Web3 Revolutionizes Climate Finance

Web3 Revolutionizes Climate Finance

Closing the Climate Funding Gap with Web3: A Catalyst for Change

As extreme weather events become increasingly frequent due to rising temperatures, one of the most pressing issues in the fight against climate change is the enormous climate funding gap. In 2009, delegates at the 15th United Nations Climate Change Conference (COP 15) set a goal of reaching $100 billion in annual climate financing for developing countries by 2020. However, the actual funding received falls far short of this target, estimated to be between $21 billion and $83.3 billion. This is a mere fraction of the $1 trillion needed annually.

The majority of the funding comes from governments and institutions in developed countries, many of which use climate financing as a cover for their support of resource exploitation. This results in financing terms dictated by donor countries, leaving few alternatives for developing countries. However, there is hope. Web3, with its potential to close the funding gap, could even empower citizen activists to reclaim control over climate finance from governments and institutions. By enabling the influx of trillions in retail capital, incentivizing new climate projects, and providing alternative funding options for developing countries, Web3 has the potential to revolutionize the blockchain industry.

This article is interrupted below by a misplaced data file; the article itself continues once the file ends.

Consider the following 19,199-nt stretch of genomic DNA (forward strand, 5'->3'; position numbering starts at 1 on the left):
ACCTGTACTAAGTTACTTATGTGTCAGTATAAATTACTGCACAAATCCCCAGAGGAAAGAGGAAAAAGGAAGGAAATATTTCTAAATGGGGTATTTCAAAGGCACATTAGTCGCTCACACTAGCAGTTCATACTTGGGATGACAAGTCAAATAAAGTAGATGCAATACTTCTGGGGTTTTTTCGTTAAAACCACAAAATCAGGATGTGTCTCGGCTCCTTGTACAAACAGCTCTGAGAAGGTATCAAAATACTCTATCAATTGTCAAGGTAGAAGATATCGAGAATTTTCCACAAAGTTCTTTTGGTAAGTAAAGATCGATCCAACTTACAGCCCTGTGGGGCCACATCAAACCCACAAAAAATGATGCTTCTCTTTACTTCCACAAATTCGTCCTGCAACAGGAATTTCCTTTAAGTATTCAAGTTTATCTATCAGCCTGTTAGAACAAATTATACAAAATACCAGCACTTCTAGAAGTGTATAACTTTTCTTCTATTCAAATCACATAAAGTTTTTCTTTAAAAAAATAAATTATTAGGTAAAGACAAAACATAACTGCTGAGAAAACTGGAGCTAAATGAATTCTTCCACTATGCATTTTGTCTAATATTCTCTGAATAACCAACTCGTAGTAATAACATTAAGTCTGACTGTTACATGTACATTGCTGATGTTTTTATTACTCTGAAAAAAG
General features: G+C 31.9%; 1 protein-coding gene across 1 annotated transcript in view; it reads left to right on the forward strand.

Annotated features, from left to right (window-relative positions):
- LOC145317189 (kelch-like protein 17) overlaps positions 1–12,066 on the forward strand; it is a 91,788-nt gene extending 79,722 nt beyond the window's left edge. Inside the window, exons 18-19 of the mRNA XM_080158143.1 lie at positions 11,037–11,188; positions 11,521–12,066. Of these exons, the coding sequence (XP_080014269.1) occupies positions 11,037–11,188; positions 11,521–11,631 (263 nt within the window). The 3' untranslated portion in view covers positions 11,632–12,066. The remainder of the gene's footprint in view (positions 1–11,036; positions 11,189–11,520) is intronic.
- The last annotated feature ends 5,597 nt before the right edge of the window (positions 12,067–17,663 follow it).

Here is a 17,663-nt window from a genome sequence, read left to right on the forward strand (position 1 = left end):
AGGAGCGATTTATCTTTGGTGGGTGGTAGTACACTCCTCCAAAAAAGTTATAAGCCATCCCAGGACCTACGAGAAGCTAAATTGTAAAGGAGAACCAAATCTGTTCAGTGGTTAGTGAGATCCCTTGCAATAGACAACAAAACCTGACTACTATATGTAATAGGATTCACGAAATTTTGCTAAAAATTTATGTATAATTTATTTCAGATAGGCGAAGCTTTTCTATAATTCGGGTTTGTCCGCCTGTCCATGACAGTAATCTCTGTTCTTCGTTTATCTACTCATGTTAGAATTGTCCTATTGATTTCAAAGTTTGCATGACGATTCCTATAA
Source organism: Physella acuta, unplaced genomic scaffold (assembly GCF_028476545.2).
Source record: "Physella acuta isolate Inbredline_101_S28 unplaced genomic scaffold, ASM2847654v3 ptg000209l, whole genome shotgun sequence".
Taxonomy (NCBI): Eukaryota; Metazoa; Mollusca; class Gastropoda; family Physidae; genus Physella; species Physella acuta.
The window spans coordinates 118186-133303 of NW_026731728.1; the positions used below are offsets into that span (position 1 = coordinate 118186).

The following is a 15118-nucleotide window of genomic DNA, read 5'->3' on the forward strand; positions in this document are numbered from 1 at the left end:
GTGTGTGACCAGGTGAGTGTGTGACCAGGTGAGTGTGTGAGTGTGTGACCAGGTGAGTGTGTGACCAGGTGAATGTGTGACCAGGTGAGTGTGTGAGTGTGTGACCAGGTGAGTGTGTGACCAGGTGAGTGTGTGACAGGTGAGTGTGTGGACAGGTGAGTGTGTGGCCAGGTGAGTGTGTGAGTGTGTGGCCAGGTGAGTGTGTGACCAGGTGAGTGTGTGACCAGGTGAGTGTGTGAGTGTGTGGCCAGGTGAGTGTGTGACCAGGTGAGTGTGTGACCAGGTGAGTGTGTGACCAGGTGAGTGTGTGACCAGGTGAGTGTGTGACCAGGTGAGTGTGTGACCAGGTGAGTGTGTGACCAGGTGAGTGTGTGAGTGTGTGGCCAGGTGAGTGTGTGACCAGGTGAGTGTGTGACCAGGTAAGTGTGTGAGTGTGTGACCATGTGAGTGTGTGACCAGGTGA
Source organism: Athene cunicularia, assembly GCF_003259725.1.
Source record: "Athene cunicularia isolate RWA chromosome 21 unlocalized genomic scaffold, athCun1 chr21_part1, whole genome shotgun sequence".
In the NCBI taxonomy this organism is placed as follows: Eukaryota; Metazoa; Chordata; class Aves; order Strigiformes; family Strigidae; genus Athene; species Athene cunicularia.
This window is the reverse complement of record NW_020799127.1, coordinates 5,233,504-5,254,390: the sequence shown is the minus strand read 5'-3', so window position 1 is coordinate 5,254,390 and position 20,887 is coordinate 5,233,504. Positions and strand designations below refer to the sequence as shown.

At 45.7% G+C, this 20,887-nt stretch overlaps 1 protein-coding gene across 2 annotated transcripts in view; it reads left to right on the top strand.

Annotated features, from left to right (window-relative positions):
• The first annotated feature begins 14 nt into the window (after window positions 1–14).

Onboarding Retail Capital

Climate finance has traditionally been the realm of governments and institutional investors, excluding retail investors. However, evidence suggests that retail investors are willing to accept lower returns in exchange for significant environmental impact. This indicates their desire to participate in the fight against climate change and invest in environmentally impactful projects. Web3 technology can facilitate this by creating new financial instruments tailored to retail investors, such as tokenizing existing climate assets, fractionalizing big-ticket instruments like green bonds, and forming special-purpose decentralized autonomous organizations (DAOs). Additionally, Web3 provides a low-cost method for value transfer through fiat-backed stablecoins.

Retail investors can also engage in transparent crowdfunding campaigns through licensed Web3 launchpads and launch pools. While traditional platforms like Kickstarter have allowed for similar opportunities, Web3 platforms offer unique advantages, as most components of these campaigns are integrated into a blockchain ecosystem. From project evaluation and escrow to carbon credit issuance and stablecoin disbursements, Web3 platforms ensure higher transparency and accessibility. Despite the challenges of onboarding retail investors into the Web3 space, there are already tens of millions of retail investors in Web3 actively striving to create positive change. With their significant capital resources, they hold enormous potential to invest in new climate projects and assets.

A New Generation of Grassroots Climate Projects